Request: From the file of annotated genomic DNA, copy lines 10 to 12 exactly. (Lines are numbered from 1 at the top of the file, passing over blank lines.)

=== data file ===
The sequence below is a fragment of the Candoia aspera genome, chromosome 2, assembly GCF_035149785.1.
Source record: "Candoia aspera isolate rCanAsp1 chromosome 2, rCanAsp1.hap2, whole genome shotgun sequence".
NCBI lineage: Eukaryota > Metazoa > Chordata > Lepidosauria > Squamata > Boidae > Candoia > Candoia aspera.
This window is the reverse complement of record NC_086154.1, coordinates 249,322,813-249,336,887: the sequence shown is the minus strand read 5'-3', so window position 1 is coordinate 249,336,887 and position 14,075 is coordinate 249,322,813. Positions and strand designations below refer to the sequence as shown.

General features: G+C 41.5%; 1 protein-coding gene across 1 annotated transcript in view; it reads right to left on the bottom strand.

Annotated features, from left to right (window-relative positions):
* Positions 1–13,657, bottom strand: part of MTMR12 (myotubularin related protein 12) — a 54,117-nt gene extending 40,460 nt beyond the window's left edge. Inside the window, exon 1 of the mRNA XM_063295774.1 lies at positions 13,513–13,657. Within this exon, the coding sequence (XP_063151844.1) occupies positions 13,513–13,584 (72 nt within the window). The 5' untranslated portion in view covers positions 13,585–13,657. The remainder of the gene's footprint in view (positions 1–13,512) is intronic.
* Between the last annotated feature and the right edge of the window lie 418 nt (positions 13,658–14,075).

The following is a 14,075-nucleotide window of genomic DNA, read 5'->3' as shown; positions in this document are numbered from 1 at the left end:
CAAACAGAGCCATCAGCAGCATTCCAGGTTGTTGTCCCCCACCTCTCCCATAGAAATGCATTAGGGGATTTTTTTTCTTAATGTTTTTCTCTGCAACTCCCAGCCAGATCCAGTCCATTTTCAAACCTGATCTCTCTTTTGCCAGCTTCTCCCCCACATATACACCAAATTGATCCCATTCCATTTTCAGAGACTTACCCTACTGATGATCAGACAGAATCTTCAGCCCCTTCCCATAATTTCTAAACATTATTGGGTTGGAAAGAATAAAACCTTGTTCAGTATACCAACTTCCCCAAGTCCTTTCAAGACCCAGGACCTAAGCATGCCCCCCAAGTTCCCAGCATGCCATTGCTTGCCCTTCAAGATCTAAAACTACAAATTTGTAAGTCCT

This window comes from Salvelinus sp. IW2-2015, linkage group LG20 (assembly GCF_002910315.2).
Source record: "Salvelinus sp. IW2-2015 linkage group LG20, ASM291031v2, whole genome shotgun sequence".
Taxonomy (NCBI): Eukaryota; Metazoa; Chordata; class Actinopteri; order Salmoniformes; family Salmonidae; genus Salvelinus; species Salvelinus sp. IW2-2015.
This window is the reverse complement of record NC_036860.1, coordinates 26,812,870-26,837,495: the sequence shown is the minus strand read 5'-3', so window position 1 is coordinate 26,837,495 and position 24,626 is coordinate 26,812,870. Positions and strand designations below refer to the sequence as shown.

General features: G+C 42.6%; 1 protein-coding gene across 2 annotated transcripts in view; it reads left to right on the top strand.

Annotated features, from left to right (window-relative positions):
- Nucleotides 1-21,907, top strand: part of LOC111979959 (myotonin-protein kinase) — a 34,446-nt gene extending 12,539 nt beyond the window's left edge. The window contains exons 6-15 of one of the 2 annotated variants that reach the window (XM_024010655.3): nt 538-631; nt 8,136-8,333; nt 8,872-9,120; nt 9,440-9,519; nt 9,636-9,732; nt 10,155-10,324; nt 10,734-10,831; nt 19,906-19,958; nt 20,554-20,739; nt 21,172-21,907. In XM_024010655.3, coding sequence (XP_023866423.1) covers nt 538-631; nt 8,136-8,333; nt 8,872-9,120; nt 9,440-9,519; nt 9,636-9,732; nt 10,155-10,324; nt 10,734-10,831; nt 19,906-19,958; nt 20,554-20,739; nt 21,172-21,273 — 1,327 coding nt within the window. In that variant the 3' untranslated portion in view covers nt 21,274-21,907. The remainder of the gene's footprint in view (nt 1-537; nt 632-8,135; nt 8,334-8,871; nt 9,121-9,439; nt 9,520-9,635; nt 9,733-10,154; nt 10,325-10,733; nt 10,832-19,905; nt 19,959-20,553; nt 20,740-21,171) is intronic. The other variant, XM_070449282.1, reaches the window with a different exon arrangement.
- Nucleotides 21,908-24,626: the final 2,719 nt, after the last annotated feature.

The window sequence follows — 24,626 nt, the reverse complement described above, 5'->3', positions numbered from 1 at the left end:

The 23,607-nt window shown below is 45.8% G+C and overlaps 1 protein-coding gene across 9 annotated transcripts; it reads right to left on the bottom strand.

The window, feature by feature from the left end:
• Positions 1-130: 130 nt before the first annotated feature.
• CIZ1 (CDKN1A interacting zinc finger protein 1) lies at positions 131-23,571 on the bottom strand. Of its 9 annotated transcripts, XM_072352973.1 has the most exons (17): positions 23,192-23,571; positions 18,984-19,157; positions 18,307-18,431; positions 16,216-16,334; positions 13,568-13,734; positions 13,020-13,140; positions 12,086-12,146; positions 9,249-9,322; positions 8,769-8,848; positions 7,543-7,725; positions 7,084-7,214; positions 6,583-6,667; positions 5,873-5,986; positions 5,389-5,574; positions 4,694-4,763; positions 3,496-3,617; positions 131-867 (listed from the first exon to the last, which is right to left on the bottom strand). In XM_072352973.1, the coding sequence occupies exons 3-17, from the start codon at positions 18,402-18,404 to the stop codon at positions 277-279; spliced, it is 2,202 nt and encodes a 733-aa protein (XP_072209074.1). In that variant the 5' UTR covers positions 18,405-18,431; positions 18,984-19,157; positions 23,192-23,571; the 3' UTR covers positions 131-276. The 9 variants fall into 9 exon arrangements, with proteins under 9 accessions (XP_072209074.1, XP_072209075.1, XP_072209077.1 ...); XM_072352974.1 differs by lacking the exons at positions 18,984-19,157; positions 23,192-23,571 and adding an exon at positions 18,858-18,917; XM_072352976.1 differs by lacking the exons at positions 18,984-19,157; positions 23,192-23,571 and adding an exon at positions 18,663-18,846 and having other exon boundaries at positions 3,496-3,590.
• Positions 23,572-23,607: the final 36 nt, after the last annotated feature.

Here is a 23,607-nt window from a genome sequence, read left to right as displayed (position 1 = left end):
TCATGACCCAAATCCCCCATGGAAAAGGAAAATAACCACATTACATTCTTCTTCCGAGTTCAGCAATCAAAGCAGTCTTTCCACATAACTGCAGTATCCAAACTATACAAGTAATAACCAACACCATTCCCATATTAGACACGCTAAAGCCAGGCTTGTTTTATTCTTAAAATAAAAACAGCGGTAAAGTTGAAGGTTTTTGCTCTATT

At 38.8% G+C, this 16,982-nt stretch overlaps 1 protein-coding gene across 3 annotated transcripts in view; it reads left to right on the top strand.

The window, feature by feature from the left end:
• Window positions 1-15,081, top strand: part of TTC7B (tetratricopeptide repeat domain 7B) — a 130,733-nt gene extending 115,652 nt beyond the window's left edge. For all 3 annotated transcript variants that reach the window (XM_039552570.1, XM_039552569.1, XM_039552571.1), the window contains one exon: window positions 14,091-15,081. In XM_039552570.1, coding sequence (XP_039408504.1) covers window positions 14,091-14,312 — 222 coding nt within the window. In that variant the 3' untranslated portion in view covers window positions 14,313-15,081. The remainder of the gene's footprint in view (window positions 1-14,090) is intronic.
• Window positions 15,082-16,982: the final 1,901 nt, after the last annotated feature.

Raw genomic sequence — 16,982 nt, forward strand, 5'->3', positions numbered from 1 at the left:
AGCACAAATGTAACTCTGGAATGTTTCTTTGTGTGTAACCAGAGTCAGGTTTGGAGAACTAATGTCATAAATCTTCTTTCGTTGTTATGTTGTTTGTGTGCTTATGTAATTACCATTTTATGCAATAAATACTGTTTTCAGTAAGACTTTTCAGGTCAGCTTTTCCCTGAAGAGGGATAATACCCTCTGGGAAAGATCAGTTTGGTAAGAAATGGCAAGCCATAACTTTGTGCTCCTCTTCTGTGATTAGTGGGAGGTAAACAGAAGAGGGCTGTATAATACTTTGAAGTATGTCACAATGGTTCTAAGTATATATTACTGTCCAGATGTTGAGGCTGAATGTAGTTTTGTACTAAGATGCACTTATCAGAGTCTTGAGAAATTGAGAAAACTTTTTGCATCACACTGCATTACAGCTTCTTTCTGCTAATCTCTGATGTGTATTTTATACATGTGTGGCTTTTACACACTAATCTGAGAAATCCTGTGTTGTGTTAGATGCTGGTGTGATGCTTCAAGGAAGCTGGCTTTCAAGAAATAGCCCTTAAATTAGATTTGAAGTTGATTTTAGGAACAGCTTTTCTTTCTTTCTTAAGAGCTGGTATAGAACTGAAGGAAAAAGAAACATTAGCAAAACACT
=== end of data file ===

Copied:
CAAACAGAGCCATCAGCAGCATTCCAGGTTGTTGTCCCCCACCTCTCCCATAGAAATGCATTAGGGGATTTTTTTTCTTAATGTTTTTCTCTGCAACTCCCAGCCAGATCCAGTCCATTTTCAAACCTGATCTCTCTTTTGCCAGCTTCTCCCCCACATATACACCAAATTGATCCCATTCCATTTTCAGAGACTTACCCTACTGATGATCAGACAGAATCTTCAGCCCCTTCCCATAATTTCTAAACATTATTGGGTTGGAAAGAATAAAACCTTGTTCAGTATACCAACTTCCCCAAGTCCTTTCAAGACCCAGGACCTAAGCATGCCCCCCAAGTTCCCAGCATGCCATTGCTTGCCCTTCAAGATCTAAAACTACAAATTTGTAAGTCCT

This window comes from Salvelinus sp. IW2-2015, linkage group LG20 (assembly GCF_002910315.2).
Source record: "Salvelinus sp. IW2-2015 linkage group LG20, ASM291031v2, whole genome shotgun sequence".